Joy B. Mdivo
2008 JusticeMakers Fellow, Kenya
Joy has said that being both a Christian and a lawyer doesn’t necessarily mix. She has, however, rejected the money and power that one could acquire as a high powered attorney and sees herself instead as a lawyer who can make a significant difference in people’s lives. Her religious beliefs inspire her to change the course of history in positive ways: her vision is to make a contribution to the Kenyan national legal aid project and her organization, CLEAR, is helping implement it. Despite the limited resources she and CLEAR have to work with, she has faith that every individual she helps or touches is a step towards a better legal system in general.
She wants to see that people in custody get a state-appointed lawyer and that these defenders do their work well. She also wants to see a fair legal system in the Kenyan courts that gives people faith and belief in a system that has been broken for so long. She points to the phrase “Why pay a lawyer when you can pay a judge” as something that needs to be purged from the Kenyan legal system’s reputation.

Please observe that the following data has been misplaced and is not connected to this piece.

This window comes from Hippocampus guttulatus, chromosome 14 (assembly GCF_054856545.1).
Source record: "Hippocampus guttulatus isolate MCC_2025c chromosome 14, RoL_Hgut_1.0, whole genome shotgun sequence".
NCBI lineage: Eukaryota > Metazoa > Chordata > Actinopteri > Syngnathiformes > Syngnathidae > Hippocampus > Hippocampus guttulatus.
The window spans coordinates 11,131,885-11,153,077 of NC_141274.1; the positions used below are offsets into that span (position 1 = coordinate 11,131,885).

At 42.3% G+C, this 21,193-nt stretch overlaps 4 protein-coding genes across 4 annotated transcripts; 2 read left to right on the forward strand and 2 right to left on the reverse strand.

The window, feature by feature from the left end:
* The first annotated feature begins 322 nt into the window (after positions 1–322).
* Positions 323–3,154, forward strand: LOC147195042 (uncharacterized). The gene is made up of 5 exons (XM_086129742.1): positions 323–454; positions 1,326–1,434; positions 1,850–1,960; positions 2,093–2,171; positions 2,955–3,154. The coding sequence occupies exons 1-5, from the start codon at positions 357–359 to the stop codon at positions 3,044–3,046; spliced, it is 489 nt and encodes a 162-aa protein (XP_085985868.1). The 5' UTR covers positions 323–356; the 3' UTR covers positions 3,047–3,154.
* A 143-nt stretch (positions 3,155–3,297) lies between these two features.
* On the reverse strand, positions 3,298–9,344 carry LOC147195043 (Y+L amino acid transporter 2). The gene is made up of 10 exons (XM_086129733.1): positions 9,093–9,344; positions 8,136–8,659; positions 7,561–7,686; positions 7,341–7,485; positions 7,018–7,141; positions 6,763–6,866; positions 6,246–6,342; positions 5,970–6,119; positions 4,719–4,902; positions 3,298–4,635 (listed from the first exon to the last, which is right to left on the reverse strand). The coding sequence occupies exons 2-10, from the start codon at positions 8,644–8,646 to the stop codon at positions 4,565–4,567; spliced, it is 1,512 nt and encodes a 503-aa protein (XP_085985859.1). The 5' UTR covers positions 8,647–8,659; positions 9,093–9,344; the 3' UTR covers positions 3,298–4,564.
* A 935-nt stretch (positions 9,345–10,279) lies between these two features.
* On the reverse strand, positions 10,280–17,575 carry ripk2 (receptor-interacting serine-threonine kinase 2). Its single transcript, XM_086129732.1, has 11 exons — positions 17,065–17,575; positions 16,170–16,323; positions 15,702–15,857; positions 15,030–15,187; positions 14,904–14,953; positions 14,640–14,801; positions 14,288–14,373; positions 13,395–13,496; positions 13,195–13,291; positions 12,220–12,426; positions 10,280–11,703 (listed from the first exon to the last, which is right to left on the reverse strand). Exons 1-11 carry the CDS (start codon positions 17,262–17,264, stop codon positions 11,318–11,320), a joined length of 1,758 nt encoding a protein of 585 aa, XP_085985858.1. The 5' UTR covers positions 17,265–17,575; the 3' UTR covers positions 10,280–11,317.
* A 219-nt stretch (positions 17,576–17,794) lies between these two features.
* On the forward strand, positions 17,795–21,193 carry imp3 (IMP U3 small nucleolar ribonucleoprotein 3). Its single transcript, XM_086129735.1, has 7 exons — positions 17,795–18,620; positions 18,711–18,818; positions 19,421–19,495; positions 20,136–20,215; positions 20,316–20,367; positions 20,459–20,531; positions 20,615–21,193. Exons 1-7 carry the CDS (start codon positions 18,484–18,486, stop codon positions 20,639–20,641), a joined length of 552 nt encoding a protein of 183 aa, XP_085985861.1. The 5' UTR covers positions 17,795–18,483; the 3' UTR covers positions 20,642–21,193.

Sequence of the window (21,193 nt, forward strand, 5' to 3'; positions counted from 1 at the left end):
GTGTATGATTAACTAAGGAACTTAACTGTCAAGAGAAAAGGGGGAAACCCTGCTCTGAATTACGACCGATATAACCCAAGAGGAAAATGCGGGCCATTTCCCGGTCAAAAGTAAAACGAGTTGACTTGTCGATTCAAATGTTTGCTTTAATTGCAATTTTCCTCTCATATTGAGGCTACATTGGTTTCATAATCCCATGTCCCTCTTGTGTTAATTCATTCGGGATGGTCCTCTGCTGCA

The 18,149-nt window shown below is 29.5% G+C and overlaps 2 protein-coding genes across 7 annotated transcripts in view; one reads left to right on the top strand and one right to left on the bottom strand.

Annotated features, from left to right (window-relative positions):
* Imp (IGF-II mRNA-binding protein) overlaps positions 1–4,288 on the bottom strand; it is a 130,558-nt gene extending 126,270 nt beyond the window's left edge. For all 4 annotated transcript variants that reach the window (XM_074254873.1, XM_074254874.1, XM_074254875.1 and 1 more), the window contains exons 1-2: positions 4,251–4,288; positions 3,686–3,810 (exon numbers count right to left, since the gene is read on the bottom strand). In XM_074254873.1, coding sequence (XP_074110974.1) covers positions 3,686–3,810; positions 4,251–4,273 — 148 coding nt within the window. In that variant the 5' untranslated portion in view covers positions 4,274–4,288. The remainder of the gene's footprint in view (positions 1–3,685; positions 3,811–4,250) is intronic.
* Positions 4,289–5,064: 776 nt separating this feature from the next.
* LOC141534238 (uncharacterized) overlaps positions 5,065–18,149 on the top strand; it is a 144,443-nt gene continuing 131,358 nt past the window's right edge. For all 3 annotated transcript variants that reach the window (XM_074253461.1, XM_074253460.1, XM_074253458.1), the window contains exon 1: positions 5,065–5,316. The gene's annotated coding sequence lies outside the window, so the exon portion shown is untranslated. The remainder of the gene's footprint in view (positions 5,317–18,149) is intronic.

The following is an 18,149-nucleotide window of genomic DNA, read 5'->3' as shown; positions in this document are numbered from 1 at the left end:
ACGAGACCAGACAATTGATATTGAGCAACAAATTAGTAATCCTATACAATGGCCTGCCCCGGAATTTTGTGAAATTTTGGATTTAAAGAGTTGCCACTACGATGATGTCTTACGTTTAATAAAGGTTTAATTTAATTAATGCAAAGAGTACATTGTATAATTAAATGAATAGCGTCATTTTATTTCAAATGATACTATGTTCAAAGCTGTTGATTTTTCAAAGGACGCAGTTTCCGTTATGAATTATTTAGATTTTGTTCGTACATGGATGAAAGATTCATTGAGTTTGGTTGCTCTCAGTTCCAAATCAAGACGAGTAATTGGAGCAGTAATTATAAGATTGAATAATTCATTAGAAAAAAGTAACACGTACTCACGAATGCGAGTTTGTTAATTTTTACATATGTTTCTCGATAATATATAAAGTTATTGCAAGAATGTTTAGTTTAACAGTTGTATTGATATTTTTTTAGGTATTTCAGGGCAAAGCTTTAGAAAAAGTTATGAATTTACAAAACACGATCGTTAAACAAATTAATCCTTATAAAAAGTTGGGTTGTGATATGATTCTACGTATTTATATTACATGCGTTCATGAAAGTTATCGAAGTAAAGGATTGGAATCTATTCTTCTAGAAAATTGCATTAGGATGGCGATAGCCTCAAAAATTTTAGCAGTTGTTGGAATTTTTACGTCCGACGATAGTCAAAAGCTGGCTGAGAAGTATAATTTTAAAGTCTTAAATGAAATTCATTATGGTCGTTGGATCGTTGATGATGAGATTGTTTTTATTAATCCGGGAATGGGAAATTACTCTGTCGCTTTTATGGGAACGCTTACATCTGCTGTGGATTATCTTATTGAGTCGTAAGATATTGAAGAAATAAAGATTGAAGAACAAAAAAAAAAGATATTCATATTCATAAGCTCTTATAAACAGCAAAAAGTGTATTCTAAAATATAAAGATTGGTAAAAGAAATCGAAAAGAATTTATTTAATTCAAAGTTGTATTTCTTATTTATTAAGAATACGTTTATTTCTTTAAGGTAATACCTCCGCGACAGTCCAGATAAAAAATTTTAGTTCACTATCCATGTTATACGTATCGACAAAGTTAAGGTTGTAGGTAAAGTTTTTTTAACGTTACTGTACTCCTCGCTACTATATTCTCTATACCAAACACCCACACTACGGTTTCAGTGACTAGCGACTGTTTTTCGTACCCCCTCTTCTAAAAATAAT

The criminal justice system in Kenya is rife with poverty and corruption. The country lacks a legal aid system, even for children, and the most effective method of ensuring a court date is through bribery. Prisons are under resourced and overcrowded, leading to inhuman living conditions and abuse. Due to backlogs, even petty offenders regularly wait 3 to 5 years and even longer.
Miss Mdivo and her team visited several prisons where they conducted training sessions on how to prepare a criminal appeal. These sessions were provided to both prison officers and detainees. The prison officers were given useful information about the criminal appeal procedure, this taught them to respect the procedure, which would significantly reduce delays in preparing appeals. With regards to the detainees, these sessions assisted them in disseminating information about their rights to other cell mates.
Considering the difficulties external bodies often face in accessing detention facilities, it is a highly commendable achievement that Miss Mdivo and her team has a foothold inside the prison. She intends to organize these training sessions on a regular basis in order to ensure that prisoners have constant support.